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Nick Spencer: Treachery may be nasty but necessary

05 August 2022

Rishi Sunak’s treatment of Boris Johnson showed why, argues Nick Spencer

Alamy

Boris Johnson and Rishi Sunak walk out of Downing Street last September

Boris Johnson and Rishi Sunak walk out of Downing Street last September

TREACHERY is one of those words that think for us. It comes marinaded in moral indignation. There are no good traitors.

As it happens, there has been some perceptive philosophical reflection on the morality of, and justification for, deception, such as Cécile Fabre’s recent book Spying Through a Glass Darkly (OUP). But, overall, it seems an unredeemable concept, as the ever acute The Simpsons recognised. “My superiors were pleased with your work,” a CIA agent tells Homer after he has been recruited to spy for them. “You have a flair for treachery.”

Rishi Sunak also has a flair for treachery — at least, according to the Culture Secretary, Nadine Dorries. She attracted much comment and condemnation for a recent tweet that showed the former Chancellor plunging a knife into Caesar Johnson’s back — a striking image, even ignoring the knife attacks on the MPs David Amess and Jo Cox.

It is reasonably easy to see why Ms Dorries herself should be so eager to attack Mr Sunak for attacking Boris Johnson, without whom she may never have had a position in government. But why the rest of the Conservative Party should feel similarly aggrieved is less clear.

Mr Sunak is alleged to be trailing in the leadership race in part because he catalysed it. When asked about this on Radio 4’s Today programme this week, he was not keen to claim any credit, hiding behind the fact that 60 others had done the same. No mention in dispatches for charging over the top here.

But perhaps there should be? Only the most blinkered of Tory supporters, their loyalty focused squarely on Mr Johnson rather than his government, let alone his party or country, could have missed how the weeping sore of scandals was harming the wider cause. Surely Mr Sunak’s treachery was serving the wider good, even if only the party’s wider good.

Moral responsibility is sometimes understood as a series of concentric circles, the outer ones more elevated than the inner. No one is going to criticise you for putting your child’s welfare over a stranger’s, but they will condemn you for putting yourself above your colleagues, your colleagues above your party, or your party over your country.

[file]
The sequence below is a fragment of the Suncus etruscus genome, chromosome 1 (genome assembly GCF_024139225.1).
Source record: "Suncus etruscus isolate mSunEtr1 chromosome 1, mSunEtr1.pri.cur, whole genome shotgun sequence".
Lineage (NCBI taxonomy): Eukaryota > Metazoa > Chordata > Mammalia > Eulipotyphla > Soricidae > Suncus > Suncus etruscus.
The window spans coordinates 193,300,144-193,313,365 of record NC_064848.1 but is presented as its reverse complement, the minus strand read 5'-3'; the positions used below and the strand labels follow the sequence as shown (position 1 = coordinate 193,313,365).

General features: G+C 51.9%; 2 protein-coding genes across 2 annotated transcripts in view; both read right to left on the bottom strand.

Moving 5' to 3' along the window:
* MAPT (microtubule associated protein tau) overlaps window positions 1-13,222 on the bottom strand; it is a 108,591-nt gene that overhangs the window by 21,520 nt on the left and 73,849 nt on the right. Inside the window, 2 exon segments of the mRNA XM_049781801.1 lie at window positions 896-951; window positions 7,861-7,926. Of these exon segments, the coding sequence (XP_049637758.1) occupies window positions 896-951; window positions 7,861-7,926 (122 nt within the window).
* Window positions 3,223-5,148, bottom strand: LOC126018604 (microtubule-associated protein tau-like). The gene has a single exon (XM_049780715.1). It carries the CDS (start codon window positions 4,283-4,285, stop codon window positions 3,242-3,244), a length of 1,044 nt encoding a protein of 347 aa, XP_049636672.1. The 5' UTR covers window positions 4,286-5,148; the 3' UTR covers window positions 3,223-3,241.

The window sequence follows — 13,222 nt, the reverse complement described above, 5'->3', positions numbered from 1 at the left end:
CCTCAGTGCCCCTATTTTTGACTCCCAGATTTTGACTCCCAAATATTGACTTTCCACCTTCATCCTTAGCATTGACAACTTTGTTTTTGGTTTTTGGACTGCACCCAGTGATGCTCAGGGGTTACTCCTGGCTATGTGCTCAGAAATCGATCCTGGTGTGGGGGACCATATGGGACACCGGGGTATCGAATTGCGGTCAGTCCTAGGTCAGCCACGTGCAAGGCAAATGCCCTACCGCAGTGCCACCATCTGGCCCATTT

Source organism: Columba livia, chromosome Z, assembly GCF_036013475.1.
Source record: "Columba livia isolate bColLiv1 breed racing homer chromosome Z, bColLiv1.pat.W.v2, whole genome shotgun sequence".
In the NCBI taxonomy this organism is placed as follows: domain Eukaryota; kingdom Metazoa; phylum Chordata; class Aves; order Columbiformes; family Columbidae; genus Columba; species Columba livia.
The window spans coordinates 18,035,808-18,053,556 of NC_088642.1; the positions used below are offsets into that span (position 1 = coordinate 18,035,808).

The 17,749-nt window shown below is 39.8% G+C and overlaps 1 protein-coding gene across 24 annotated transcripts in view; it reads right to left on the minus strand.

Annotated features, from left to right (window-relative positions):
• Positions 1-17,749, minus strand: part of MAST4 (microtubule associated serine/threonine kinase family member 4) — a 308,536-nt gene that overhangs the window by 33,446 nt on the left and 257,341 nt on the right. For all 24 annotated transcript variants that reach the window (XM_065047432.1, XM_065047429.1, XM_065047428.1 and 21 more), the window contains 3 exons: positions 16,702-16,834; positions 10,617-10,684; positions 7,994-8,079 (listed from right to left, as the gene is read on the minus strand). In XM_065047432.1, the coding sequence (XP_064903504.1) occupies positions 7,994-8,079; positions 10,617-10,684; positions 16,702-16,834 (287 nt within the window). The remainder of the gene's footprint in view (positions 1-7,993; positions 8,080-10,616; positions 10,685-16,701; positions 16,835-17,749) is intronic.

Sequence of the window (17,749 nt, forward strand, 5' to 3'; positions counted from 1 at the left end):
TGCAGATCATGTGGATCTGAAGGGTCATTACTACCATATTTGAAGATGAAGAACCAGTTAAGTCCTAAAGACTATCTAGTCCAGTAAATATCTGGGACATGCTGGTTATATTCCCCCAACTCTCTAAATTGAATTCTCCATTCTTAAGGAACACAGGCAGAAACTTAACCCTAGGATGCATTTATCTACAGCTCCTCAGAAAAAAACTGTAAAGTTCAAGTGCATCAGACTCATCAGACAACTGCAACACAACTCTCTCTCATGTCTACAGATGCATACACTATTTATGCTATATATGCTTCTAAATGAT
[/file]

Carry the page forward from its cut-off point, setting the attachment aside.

This is a challenge largely because our circles of loyalty usually go the other way, closer attachments taking precedence over further; but we deal with the resulting tension by pretending that all these demands naturally line up. It is precisely by supporting my party, we say, that I pursue my country’s good, and by supporting my leader that I pursue my party’s. And sometimes it is.

But not always. Ethical dissonance runs deep, and not all goods are aligned. Indeed, they are never all aligned. Those who think that there is simply a well-hidden win-win in every moral quandary are just kidding themselves.

In short, if we are serious about serving the greater goods, we may have to forfeit or forsake more immediate, local goods. Sometimes, for the sake of the party, the leader should go.

I don’t want to spray-paint a halo on Mr Sunak. Political assassins are often simply self-serving egotists garbed in the greater good. But not always, and not necessarily. Sometimes, what looks like plain treachery at a local level, or in the short term, might be necessary. Sometimes, it might even be good.

Nick Spencer is Senior Fellow at Theos and hosts the podcast Reading our Times.

Paul Vallely is away.

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